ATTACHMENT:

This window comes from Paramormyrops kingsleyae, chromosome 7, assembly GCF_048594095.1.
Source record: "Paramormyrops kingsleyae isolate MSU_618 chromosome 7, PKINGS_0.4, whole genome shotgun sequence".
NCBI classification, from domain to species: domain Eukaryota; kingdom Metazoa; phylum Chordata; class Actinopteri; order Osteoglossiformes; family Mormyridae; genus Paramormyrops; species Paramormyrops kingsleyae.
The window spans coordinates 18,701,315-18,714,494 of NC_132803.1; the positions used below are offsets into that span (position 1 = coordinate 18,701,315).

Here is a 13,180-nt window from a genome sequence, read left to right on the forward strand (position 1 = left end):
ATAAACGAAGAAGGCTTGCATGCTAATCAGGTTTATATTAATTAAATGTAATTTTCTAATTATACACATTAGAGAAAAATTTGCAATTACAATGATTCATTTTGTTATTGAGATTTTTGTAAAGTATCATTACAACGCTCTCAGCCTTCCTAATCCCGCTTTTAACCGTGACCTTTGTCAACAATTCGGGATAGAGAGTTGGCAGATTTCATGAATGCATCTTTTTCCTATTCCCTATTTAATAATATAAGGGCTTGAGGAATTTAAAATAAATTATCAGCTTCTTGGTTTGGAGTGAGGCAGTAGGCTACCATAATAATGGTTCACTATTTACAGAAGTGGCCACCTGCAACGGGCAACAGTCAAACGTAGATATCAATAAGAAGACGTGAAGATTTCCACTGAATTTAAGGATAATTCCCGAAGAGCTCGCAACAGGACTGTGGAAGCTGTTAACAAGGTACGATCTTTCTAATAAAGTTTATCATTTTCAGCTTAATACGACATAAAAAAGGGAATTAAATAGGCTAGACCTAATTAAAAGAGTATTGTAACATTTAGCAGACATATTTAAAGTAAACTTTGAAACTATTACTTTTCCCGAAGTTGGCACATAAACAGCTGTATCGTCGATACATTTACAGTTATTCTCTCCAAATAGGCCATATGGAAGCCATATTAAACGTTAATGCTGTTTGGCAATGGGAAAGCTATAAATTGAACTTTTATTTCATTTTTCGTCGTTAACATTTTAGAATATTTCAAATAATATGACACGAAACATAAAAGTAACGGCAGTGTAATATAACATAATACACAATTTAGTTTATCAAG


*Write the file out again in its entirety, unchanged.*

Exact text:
This window comes from Paramormyrops kingsleyae, chromosome 7, assembly GCF_048594095.1.
Source record: "Paramormyrops kingsleyae isolate MSU_618 chromosome 7, PKINGS_0.4, whole genome shotgun sequence".
NCBI classification, from domain to species: domain Eukaryota; kingdom Metazoa; phylum Chordata; class Actinopteri; order Osteoglossiformes; family Mormyridae; genus Paramormyrops; species Paramormyrops kingsleyae.
The window spans coordinates 18,701,315-18,714,494 of NC_132803.1; the positions used below are offsets into that span (position 1 = coordinate 18,701,315).

Here is a 13,180-nt window from a genome sequence, read left to right on the forward strand (position 1 = left end):
ATAAACGAAGAAGGCTTGCATGCTAATCAGGTTTATATTAATTAAATGTAATTTTCTAATTATACACATTAGAGAAAAATTTGCAATTACAATGATTCATTTTGTTATTGAGATTTTTGTAAAGTATCATTACAACGCTCTCAGCCTTCCTAATCCCGCTTTTAACCGTGACCTTTGTCAACAATTCGGGATAGAGAGTTGGCAGATTTCATGAATGCATCTTTTTCCTATTCCCTATTTAATAATATAAGGGCTTGAGGAATTTAAAATAAATTATCAGCTTCTTGGTTTGGAGTGAGGCAGTAGGCTACCATAATAATGGTTCACTATTTACAGAAGTGGCCACCTGCAACGGGCAACAGTCAAACGTAGATATCAATAAGAAGACGTGAAGATTTCCACTGAATTTAAGGATAATTCCCGAAGAGCTCGCAACAGGACTGTGGAAGCTGTTAACAAGGTACGATCTTTCTAATAAAGTTTATCATTTTCAGCTTAATACGACATAAAAAAGGGAATTAAATAGGCTAGACCTAATTAAAAGAGTATTGTAACATTTAGCAGACATATTTAAAGTAAACTTTGAAACTATTACTTTTCCCGAAGTTGGCACATAAACAGCTGTATCGTCGATACATTTACAGTTATTCTCTCCAAATAGGCCATATGGAAGCCATATTAAACGTTAATGCTGTTTGGCAATGGGAAAGCTATAAATTGAACTTTTATTTCATTTTTCGTCGTTAACATTTTAGAATATTTCAAATAATATGACACGAAACATAAAAGTAACGGCAGTGTAATATAACATAATACACAATTTAGTTTATCAAG